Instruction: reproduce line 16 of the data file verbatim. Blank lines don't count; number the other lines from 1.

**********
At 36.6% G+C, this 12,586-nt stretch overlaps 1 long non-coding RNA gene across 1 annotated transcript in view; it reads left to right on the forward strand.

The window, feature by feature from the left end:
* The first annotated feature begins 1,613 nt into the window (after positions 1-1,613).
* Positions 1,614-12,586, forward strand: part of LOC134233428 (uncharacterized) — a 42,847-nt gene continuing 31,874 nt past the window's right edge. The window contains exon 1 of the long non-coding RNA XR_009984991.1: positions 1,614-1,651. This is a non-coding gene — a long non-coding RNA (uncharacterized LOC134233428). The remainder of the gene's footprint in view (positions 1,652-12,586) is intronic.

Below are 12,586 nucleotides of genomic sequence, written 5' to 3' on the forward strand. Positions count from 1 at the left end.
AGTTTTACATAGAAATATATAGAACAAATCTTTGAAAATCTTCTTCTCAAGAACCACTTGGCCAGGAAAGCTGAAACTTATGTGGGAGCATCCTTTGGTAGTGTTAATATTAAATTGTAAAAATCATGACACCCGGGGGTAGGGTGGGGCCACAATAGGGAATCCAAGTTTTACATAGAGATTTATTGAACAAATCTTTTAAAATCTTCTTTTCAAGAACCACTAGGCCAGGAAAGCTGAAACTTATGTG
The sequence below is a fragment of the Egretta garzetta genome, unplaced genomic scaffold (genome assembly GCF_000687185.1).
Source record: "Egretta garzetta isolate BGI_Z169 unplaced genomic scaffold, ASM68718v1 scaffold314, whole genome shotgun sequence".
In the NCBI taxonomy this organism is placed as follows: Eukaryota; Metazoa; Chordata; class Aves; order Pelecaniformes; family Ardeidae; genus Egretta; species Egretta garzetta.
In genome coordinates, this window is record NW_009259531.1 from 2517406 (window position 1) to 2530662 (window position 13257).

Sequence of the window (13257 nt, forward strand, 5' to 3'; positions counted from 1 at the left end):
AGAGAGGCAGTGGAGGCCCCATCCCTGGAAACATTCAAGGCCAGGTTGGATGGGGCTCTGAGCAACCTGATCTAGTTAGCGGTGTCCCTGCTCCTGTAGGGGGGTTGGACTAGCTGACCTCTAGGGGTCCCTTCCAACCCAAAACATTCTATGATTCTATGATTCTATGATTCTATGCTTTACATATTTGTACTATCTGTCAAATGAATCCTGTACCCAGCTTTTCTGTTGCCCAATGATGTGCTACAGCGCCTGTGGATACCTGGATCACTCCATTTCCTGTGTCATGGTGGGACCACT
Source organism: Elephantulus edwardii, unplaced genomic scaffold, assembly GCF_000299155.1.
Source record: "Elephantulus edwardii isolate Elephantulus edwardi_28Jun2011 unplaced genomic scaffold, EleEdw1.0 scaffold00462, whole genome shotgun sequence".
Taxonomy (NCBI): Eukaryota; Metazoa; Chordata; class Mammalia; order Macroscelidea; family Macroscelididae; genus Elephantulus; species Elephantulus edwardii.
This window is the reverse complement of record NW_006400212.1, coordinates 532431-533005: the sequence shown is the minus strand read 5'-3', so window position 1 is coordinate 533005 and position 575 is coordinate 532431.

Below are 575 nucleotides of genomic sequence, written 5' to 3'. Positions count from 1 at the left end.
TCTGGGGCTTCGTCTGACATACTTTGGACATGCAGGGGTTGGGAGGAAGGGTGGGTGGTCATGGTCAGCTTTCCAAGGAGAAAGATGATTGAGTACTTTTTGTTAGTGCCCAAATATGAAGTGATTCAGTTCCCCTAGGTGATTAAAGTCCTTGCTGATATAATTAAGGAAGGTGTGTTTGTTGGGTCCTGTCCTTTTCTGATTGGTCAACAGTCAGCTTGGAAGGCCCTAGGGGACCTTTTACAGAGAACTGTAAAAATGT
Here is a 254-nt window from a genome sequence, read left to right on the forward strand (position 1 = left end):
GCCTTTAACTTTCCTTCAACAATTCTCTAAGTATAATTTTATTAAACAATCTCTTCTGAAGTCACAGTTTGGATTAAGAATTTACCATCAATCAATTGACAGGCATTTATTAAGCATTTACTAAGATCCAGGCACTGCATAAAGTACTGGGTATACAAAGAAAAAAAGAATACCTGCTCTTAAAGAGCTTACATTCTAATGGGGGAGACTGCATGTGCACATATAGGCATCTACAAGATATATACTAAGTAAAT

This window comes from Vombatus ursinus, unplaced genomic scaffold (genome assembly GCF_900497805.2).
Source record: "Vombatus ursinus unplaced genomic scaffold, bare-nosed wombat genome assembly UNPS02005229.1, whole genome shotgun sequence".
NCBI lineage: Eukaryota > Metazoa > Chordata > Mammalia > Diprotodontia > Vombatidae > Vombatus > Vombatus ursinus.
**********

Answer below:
This window is the reverse complement of record NW_006400212.1, coordinates 532431-533005: the sequence shown is the minus strand read 5'-3', so window position 1 is coordinate 533005 and position 575 is coordinate 532431.